Inclusive growth a key takeaway of human development

Inclusive growth a key takeaway of human development

Often, one links a country’s GDP growth and the growth of the manufacturing industry with the improvement of the overall well-being of its people. 

After the opening up of the economy, which significantly contributed to the rise of the middle class, there is this euphoric feeling that economic growth is the ultimate panacea for India’s problems.     

India entered the rapid economic development phase only about two decades ago when the country adopted economic reform measures. Opening up of the economy was an inflexion point that witnessed a major shift from the command-and-control or centrally planned economic policies followed by India until then. Since then, the country has posted robust economic growth, especially between 2003 and 2010. 

According to a recent World Bank Report, India has displaced Japan to emerge as the world’s third largest economy in terms of purchasing power parity (PPP). The fact that the country has moved up from tenth place in 2005 to third place in 2011 shows that we have made some progress on the economic front. 

A recent Boston Consulting Group report ‘Riding a Wave of Growth: Global Wealth 2014’ and the New World Wealth report highlight that India is emerging as the home of millionaires and multimillionaires. According to the New World Wealth report, India has the eighth largest group of super-rich people in the world. 

The country’s relatively faster economic growth in recent years isamong the reasons for the increasing number of super-rich. Yet, India with a low per capita income figures among the low middle income group countries, signifying the widening wealth gap between the haves and the have-nots. It is time for the country to analyse this situation and evaluate strategies that would help its people achieve inclusive economic growth and well-being.     According to a World Bank report, India accounts for a third of the world’s poor (up from 22 per cent in 1981) with China coming next contributing 13 per cent (down from 43 per cent in 1981). 

UNDP’s report on human development places ranks India at the 135th position on the basis of key social indicators such as access to education, standard of living, and gross national income per capita on purchase power parity and such others. Even countries such as Iraq, Palestine, Egypt, Sri Lanka, Indonesia, and Vietnam fare better in the rankings. 

McKinsey’s study finds that close to 680 million Indians lack the means to meet essential needs. It is clear that the almost exclusive emphasis on economic growth will not automatically result in either uplifting quality of life or ensuring equal growth opportunities for all. 

The present economic growth model will only further widen the gap between the empowered rich and the vast impoverished majority. The less empowered, because of lack of opportunities to be equal partners, will continue to languish.  True, in any economic growth model, there will be a trickledown effect to the less empowered, though that will come only with widening economic disparity. Real enablement is not to be confused with doling out freebies. It is empowering people to be equal partners and stakeholders in the raising economic prosperity.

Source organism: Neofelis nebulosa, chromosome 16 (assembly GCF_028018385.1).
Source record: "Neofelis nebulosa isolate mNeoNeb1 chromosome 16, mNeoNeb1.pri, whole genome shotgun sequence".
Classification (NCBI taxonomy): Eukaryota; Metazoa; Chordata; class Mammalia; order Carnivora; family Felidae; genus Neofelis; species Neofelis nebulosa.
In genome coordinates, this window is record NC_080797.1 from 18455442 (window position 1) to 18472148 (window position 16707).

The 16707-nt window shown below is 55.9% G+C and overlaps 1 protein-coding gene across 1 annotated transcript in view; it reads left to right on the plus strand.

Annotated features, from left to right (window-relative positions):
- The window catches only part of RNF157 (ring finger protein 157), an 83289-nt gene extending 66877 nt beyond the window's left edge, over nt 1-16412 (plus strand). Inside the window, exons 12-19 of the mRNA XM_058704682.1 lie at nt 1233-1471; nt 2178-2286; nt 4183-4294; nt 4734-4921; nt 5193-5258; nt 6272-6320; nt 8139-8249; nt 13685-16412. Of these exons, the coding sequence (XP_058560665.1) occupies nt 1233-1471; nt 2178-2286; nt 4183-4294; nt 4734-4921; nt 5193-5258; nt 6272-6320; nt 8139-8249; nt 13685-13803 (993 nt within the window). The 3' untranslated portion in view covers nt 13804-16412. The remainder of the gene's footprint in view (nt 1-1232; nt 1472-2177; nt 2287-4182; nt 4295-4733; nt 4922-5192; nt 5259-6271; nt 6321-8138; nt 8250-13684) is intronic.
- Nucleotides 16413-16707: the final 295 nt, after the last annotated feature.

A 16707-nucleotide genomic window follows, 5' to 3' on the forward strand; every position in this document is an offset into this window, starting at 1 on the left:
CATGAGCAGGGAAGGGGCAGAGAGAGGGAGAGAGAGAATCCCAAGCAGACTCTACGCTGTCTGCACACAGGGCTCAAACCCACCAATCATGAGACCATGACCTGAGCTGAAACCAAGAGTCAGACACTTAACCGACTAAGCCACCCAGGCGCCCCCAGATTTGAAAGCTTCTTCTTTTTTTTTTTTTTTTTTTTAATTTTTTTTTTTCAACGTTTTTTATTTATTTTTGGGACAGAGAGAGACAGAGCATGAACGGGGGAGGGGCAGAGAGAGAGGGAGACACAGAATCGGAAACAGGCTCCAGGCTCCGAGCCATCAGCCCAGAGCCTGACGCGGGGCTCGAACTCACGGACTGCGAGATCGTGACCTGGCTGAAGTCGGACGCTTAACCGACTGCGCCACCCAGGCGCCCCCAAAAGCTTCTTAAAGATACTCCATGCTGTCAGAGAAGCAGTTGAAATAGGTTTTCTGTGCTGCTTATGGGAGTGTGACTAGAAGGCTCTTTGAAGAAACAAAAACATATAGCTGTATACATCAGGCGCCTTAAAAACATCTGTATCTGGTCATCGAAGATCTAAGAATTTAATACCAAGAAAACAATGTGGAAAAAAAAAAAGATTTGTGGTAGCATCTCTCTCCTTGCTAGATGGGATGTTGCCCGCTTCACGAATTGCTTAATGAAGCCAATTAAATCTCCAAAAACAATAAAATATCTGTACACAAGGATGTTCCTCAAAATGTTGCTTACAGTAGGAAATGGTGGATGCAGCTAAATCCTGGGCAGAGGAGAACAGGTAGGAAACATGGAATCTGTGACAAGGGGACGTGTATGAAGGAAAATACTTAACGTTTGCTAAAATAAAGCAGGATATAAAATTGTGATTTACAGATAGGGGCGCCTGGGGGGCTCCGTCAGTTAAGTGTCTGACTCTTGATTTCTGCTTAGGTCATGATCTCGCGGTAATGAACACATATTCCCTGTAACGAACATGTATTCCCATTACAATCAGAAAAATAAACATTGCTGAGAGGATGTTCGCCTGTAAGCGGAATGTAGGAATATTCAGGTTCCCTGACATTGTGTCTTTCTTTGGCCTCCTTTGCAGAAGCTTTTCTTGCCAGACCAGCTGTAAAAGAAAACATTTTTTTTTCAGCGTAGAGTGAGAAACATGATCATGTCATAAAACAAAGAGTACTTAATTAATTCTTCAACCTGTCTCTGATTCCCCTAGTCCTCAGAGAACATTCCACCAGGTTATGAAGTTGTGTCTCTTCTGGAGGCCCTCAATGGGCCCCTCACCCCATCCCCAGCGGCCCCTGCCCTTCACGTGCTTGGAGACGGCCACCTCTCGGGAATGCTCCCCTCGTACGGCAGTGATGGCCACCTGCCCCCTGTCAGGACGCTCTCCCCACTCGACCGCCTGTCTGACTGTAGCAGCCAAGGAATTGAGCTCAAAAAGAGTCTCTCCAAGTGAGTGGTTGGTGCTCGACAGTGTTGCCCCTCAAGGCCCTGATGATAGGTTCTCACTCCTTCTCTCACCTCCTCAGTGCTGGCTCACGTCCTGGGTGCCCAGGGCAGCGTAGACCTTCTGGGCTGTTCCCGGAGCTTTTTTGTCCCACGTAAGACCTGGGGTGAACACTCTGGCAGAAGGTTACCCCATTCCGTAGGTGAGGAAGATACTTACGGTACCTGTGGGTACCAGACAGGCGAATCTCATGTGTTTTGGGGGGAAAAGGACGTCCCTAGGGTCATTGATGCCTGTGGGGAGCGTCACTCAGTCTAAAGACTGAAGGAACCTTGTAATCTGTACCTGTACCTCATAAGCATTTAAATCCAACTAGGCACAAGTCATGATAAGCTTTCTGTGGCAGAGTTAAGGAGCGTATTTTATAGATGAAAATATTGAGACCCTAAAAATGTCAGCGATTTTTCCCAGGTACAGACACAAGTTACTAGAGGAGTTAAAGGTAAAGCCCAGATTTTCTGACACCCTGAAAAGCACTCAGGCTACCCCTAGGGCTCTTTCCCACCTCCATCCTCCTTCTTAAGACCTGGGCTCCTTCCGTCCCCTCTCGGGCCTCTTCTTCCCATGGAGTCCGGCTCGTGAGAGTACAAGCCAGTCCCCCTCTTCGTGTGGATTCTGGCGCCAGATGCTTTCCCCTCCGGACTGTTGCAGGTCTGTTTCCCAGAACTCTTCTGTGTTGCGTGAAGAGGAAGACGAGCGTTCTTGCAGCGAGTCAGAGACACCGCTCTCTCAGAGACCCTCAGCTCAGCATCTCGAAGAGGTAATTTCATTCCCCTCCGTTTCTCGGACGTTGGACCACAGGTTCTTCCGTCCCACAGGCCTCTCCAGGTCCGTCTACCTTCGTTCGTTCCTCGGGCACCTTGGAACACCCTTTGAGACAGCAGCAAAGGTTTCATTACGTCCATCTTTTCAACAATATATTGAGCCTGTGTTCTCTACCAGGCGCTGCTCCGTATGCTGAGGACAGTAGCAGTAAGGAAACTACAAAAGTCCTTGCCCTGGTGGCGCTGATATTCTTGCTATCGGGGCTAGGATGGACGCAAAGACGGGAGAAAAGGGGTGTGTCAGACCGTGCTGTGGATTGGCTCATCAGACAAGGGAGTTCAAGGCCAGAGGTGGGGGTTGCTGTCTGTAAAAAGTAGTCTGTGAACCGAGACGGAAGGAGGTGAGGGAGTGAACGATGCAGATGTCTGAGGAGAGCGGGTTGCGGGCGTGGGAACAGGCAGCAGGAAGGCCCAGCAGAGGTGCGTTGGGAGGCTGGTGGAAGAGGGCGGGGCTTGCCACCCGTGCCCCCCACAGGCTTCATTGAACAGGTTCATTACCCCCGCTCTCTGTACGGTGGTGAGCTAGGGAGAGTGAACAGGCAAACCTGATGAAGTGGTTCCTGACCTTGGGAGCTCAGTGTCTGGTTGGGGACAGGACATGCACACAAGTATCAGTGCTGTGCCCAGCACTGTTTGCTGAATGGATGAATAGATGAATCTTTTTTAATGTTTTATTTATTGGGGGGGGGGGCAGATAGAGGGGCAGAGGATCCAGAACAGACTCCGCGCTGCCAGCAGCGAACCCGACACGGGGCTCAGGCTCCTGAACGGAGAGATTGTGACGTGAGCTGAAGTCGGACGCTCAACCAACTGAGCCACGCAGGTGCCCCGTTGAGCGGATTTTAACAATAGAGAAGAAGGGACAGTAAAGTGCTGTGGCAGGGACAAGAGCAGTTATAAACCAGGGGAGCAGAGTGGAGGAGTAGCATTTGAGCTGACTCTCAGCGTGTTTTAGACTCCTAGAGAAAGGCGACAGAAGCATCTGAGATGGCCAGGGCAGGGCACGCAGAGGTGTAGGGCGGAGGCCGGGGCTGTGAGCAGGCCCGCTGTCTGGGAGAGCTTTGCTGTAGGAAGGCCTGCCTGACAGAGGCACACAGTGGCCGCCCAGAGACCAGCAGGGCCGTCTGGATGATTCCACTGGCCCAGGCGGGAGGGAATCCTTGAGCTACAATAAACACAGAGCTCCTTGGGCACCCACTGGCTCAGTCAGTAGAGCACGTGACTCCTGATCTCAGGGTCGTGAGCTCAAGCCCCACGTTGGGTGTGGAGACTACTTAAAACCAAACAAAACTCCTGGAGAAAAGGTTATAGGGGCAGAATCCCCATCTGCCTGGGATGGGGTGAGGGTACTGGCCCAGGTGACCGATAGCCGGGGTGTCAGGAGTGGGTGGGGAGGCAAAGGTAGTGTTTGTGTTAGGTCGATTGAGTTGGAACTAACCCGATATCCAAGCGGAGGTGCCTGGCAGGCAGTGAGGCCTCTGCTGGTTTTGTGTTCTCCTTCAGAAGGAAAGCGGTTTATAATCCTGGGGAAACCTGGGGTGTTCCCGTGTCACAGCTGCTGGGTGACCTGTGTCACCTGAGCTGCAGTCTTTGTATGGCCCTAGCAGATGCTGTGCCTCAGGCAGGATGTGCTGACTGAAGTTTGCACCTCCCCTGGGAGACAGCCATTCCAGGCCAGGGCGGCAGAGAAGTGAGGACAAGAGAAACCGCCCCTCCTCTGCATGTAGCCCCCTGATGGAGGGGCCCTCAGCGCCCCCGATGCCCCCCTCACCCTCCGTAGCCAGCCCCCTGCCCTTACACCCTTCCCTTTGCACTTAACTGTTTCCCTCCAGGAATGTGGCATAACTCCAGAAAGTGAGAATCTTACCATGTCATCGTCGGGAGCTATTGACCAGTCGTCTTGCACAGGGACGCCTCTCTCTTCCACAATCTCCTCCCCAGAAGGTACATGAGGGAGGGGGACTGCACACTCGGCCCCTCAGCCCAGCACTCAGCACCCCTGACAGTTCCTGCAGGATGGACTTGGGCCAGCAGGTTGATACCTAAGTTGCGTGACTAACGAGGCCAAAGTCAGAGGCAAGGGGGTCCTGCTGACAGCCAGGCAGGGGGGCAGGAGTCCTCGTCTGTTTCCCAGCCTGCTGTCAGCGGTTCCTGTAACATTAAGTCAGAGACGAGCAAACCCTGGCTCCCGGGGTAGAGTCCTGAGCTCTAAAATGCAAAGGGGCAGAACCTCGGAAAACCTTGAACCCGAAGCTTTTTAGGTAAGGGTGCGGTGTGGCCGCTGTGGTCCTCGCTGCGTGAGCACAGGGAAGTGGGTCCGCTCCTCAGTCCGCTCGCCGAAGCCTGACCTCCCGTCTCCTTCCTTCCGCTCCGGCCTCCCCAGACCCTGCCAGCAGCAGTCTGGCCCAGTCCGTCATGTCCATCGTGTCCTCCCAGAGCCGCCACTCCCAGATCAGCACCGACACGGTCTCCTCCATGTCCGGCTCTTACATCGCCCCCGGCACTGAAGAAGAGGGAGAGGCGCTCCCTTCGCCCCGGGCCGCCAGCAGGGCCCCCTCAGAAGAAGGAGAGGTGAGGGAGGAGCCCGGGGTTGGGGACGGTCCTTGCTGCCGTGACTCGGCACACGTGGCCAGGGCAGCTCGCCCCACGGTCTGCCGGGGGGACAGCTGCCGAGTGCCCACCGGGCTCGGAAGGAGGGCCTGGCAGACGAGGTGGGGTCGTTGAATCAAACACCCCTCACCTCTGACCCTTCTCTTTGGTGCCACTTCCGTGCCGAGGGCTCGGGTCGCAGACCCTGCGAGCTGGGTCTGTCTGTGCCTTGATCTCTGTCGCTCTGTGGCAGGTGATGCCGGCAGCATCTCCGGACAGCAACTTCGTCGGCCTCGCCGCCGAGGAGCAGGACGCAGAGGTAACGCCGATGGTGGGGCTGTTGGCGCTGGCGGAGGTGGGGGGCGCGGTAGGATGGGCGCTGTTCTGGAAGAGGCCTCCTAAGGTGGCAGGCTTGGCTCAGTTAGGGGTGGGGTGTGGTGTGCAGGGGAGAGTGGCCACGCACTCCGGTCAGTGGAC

This begins by empowering them to meet their essential needs, which in turn, will set in motion the virtuous cycle of wealth creation and consumption. Greater emphasis on empowerment, which includes better and affordable access to bare necessities such as education, social security, food, housing, drinking water, sanitation, healthcare, and energy will spur economic activities that ultimately contributes to economic growth. 

One has to bear in mind that empowerment also results in the creation of not only tangible, physical, and financial assets, but intangible ones such as human assets as well. Making education accessible and imparting skills entails building schools, colleges, and vocation training facilities and more importantly, human capital. Building infrastructure involves creation of not only demand for cement, steel, and other construction material, but also non-agricultural jobs, which presently are the least productive.  According to the information released by the Ministry of Statistics and Program Implementation recently based on a national survey, the percentage of households, which have drinking water facilities within the premises, is around 46 per cent in rural India and 76 per cent in urban India. The situation relating to sanitation is far grimmer.
This shows the immense scope that India offers for investments to improve access to water, healthcare, and sanitation, which are basic requirements for healthy living. Such investments will also have a strong multiplier effect both in the near and the long term. 

(The author is an independent industry analyst and business consultant)

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